Looking Back: President Monson Had “a Bishop’s Heart”

Contributed By Gerry Avant, senior contributing editor

  • 5 January 2018

President Thomas S. Monson always had the heart of a bishop. When he was bishop of the Sixth-Seventh ward, 1950–55, he had responsibility over slightly more than 1,000 members.

Although he served as a General Authority for 54 years—almost 10 of them as President of the Church, President Thomas S. Monson always had the heart of a bishop. When he presided five years (1950–1955) over the Sixth-Seventh Ward, he had responsibility over slightly more than 1,000 members but he never lost sight of “the one.” I never knew “Bishop Monson,” but I met members who were in his ward and spoke of how he was “always there whenever he was needed.”

I had a fairly close working association with President Monson. He was chairman of the Deseret News Board of Directors and president of the company when I began working at the paper in 1972. I would be hard pressed to say how many times I interviewed him, or how many conversations we had or how many trips I went on with him and Sister Frances Monson.

Many times I witnessed his “bishop’s heart” in action as he took time to visit the bereaved, comfort the dying, cheer up someone who was feeling sad or lonely, and just be a friend to someone who needed a little bit of extra attention and care.

One of my trips with President Monson and Sister Monson was to Casper, Wyoming. When we left Salt Lake City, he talked about the fishing trip he planned to go on in Wyoming with a local member after meeting with Boy Scouts at Martin's Cove.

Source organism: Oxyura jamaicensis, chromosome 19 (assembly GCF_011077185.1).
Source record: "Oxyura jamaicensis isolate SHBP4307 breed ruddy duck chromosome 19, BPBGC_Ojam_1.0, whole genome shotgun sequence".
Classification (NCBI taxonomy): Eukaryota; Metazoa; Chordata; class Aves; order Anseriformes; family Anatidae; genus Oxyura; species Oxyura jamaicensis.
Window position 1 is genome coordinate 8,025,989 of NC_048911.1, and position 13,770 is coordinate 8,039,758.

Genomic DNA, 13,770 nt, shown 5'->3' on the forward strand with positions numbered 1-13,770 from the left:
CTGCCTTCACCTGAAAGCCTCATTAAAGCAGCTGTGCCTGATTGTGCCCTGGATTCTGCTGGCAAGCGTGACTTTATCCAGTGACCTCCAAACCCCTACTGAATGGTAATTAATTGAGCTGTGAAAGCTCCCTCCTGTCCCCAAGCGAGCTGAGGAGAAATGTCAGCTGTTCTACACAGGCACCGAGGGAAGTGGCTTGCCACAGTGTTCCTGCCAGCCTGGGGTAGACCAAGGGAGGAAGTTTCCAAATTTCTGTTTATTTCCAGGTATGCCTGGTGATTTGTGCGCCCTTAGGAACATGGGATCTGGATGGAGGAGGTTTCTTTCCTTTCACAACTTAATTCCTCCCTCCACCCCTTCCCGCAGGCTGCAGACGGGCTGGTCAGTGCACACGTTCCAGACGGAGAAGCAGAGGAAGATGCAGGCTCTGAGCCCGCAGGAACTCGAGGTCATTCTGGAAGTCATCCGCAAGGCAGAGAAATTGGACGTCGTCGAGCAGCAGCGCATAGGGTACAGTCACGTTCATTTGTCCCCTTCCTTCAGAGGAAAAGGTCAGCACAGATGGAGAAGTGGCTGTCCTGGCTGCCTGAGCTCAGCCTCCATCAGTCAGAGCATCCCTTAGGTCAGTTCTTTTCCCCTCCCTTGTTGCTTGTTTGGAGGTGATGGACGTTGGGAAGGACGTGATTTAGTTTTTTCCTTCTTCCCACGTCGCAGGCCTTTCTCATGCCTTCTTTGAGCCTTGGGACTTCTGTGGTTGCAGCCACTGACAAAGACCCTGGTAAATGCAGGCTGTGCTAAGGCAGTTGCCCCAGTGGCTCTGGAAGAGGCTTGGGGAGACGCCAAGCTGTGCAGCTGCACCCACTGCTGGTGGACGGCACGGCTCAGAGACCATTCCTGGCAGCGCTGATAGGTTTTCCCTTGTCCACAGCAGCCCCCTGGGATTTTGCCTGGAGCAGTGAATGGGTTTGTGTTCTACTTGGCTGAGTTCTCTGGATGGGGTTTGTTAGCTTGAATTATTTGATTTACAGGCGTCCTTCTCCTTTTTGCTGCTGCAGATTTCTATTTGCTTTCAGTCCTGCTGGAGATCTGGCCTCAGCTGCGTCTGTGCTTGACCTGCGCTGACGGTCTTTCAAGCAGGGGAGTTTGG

President Monson had told me in an interview that he had developed “a keen interest in fishing” as a young boy and that it had continued to be a hobby. He was looking forward to spending a couple of hours fishing in a Wyoming stream.

The local fishing partner was waiting for him after our visit to Martin's Cove and then Rocky Ridge. As they were about to head out to the fishing spot, President Monson learned of a long-time acquaintance who was ill. He went to visit that member. After the visit, he resumed his fishing plans. However, he learned of another friend who had some health problems. He paid that person a visit. The rest of the day went on about the same. President Monson would hear of another friend or even a total stranger who would benefit from a visit.

Dark fell and his fishing pole never got near a stream. His “heart of a bishop” simply would not allow him to turn away from “the one” in need.

In an interview in 1985, President Monson told me, “I suppose I still have the heart of a bishop. I have very tender feelings and I’m responsive to people’s needs. Their concerns become my concerns. I have an honest desire to help everybody.”

We all have been tremendously blessed because President Monson had the heart of a bishop.